Critic's Notebook: Nathalie Pettus Wants the Restaurant Experience from Ratatouille
"You know that scene in Ratatouille, the one where they finally have their own restaurant and the critic is eating there? People are peering in the window from the outside, and the room looks so warm, inviting, convivial. There are flowers everywhere, and it just exudes warmth. That's what I am going for."
I expected to chat with Nathalie Pettus, owner of Overlook Farm and the three-month-old Nathalie's (4359 Lindell Boulevard; 314-533-1580) restaurant, about how she balances her time in the country and in the city. Instead, I was swept up by her childlike spirit as she took me on a tour of her fantasy world. It's one where people still dress for dinner, eating with fine silver off of china, and take the train for the weekend at a lovely country cottage.
"I wanted to create a place that will be around for years to come," Pettus says. "I want to be entertaining until I am 80 years old. I'm going for the kind of restaurant like the classics in New York or Chicago -- the ones that are all about hospitality and exemplary service. They may not win all of the awards, but I don't give a damn about that."
This is not Pettus' first venture at 4356 Lindell Boulevard, the 19th-century mansion she owns. From 2005 to 2008, the building housed her first restaurant, Savor. I asked her what made things different this time around. "This time, it truly represents my heart and soul," Pettus explains. Although she was technically the owner of Savor, she describes her role as more of a financier than a manager. With Nathalie's, she is more involved. "I want people to feel like they are coming into my home for a dinner party every night," she says.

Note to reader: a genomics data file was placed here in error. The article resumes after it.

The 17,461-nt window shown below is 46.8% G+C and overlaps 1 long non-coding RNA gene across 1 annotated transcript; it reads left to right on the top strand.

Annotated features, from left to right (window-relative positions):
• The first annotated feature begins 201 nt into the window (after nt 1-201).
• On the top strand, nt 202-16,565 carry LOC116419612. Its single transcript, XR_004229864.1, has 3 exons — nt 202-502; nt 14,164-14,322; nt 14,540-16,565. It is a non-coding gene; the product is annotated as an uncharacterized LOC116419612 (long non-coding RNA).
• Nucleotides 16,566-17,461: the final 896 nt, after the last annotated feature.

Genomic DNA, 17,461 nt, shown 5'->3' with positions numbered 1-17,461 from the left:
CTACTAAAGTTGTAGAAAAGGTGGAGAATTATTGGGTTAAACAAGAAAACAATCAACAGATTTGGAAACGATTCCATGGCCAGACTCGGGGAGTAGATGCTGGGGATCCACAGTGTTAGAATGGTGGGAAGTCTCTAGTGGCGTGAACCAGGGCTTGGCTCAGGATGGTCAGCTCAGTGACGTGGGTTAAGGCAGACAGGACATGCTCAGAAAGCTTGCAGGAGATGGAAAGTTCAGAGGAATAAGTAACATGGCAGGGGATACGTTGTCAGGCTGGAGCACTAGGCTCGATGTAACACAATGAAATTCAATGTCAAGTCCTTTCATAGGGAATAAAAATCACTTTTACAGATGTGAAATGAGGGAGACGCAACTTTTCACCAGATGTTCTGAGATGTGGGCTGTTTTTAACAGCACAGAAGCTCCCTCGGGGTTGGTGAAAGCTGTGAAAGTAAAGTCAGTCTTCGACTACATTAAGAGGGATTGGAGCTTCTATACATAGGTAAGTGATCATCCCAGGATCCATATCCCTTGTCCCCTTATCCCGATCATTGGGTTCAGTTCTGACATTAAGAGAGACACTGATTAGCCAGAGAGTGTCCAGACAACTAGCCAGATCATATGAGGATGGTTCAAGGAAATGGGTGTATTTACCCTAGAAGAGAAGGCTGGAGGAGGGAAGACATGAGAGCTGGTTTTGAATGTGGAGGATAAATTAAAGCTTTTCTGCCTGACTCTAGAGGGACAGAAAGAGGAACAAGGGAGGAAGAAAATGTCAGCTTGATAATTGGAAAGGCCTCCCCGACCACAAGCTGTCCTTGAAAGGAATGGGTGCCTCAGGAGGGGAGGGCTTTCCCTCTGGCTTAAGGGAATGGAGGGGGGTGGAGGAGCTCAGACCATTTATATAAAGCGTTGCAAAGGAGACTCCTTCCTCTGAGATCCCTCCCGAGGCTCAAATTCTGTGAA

As for her other home, Overlook Farm, Pettus sounded like she was rallying the troops when discussing the recent fire. "We're already moving forward with the next structure. We're going to use greywater and solar and wind energy. We're building our own wood boiler. It's so cool." I asked her how she could be so upbeat in the face of such a disaster, and she became emotional. "You go on. I don't have time to cry. You do what you have to do, every day. That's what keeps me going. It's my family." Then Pettus recites a passage from Alice Through the Looking Glass.
It's no wonder she throws one hell of a party.